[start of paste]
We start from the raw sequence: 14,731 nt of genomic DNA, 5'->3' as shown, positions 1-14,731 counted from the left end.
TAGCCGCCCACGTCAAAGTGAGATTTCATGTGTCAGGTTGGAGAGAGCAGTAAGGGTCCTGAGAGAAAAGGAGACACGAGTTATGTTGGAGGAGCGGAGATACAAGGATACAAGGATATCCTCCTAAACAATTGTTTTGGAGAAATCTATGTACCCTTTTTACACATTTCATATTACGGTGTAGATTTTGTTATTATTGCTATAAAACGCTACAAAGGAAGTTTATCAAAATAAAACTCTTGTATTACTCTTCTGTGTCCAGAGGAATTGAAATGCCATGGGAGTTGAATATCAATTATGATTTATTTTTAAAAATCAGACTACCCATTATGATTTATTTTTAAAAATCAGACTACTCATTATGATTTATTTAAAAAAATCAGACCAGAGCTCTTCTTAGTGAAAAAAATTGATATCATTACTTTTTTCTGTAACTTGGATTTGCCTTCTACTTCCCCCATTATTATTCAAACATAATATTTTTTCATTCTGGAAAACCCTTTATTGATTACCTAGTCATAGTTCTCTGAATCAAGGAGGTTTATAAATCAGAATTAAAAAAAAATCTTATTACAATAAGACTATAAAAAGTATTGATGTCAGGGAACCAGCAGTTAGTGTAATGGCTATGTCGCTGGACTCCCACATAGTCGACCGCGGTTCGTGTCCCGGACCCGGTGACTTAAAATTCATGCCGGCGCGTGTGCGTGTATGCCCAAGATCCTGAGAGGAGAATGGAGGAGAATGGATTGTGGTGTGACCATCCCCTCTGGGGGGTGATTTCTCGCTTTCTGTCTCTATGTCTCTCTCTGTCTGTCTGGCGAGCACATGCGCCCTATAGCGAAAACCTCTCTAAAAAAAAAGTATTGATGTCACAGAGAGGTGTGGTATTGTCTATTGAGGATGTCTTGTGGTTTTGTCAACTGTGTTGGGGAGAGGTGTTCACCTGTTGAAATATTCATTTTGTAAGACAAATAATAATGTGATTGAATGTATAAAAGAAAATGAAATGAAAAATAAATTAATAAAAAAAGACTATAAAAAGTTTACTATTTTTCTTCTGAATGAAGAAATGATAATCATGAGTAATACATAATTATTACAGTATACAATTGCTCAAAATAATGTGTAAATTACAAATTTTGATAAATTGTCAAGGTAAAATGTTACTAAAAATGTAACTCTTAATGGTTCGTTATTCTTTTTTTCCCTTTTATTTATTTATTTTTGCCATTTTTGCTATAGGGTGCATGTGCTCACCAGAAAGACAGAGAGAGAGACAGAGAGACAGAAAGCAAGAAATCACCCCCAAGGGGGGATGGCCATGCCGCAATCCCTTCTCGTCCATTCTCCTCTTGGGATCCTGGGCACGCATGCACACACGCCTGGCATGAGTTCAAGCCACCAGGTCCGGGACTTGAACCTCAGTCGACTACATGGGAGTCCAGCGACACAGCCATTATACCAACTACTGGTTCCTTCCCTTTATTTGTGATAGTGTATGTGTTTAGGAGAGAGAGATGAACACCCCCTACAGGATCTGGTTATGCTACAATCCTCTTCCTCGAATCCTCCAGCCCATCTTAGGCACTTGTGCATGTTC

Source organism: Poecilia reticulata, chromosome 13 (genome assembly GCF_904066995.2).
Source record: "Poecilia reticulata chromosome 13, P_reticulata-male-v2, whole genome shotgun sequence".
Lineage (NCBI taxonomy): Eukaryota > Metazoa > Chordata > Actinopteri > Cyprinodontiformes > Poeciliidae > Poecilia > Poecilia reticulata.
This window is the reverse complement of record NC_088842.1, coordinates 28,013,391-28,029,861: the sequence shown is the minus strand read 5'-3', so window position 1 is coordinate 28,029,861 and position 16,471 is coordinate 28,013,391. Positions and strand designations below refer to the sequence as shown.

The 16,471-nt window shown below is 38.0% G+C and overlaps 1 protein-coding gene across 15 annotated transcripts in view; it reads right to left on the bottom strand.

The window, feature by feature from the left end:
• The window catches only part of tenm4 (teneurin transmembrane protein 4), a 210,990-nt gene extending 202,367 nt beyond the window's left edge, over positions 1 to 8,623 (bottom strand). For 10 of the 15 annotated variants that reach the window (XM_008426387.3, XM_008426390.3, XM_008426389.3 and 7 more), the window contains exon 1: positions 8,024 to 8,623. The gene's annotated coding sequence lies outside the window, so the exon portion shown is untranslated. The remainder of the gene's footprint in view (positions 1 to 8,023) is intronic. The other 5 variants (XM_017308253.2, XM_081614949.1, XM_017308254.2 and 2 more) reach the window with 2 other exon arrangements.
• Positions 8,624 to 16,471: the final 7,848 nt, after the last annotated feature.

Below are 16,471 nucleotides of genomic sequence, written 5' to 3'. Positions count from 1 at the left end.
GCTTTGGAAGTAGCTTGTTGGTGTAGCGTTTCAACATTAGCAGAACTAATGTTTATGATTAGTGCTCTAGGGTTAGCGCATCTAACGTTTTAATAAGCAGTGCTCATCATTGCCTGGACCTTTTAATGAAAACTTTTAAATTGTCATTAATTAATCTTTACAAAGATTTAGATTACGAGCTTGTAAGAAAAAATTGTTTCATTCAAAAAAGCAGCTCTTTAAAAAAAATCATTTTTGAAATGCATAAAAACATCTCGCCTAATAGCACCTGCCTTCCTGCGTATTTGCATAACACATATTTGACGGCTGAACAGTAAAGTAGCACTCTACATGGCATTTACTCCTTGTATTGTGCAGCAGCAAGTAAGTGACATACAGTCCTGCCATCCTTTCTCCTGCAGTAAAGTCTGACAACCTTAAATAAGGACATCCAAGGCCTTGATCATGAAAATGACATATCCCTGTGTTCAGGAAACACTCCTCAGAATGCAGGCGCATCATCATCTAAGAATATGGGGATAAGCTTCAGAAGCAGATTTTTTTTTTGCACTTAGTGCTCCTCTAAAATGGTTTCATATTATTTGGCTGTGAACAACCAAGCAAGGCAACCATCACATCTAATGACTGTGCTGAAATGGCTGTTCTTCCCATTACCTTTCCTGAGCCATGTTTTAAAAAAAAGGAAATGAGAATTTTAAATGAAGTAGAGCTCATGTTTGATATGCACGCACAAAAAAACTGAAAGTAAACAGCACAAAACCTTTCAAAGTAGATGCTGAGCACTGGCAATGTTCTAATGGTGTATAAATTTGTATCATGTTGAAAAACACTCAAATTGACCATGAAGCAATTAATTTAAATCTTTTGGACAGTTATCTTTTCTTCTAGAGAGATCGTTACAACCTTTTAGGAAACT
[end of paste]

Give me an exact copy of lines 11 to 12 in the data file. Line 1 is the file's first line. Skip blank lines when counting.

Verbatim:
Below are 16,471 nucleotides of genomic sequence, written 5' to 3'. Positions count from 1 at the left end.
GCTTTGGAAGTAGCTTGTTGGTGTAGCGTTTCAACATTAGCAGAACTAATGTTTATGATTAGTGCTCTAGGGTTAGCGCATCTAACGTTTTAATAAGCAGTGCTCATCATTGCCTGGACCTTTTAATGAAAACTTTTAAATTGTCATTAATTAATCTTTACAAAGATTTAGATTACGAGCTTGTAAGAAAAAATTGTTTCATTCAAAAAAGCAGCTCTTTAAAAAAAATCATTTTTGAAATGCATAAAAACATCTCGCCTAATAGCACCTGCCTTCCTGCGTATTTGCATAACACATATTTGACGGCTGAACAGTAAAGTAGCACTCTACATGGCATTTACTCCTTGTATTGTGCAGCAGCAAGTAAGTGACATACAGTCCTGCCATCCTTTCTCCTGCAGTAAAGTCTGACAACCTTAAATAAGGACATCCAAGGCCTTGATCATGAAAATGACATATCCCTGTGTTCAGGAAACACTCCTCAGAATGCAGGCGCATCATCATCTAAGAATATGGGGATAAGCTTCAGAAGCAGATTTTTTTTTTGCACTTAGTGCTCCTCTAAAATGGTTTCATATTATTTGGCTGTGAACAACCAAGCAAGGCAACCATCACATCTAATGACTGTGCTGAAATGGCTGTTCTTCCCATTACCTTTCCTGAGCCATGTTTTAAAAAAAAGGAAATGAGAATTTTAAATGAAGTAGAGCTCATGTTTGATATGCACGCACAAAAAAACTGAAAGTAAACAGCACAAAACCTTTCAAAGTAGATGCTGAGCACTGGCAATGTTCTAATGGTGTATAAATTTGTATCATGTTGAAAAACACTCAAATTGACCATGAAGCAATTAATTTAAATCTTTTGGACAGTTATCTTTTCTTCTAGAGAGATCGTTACAACCTTTTAGGAAACT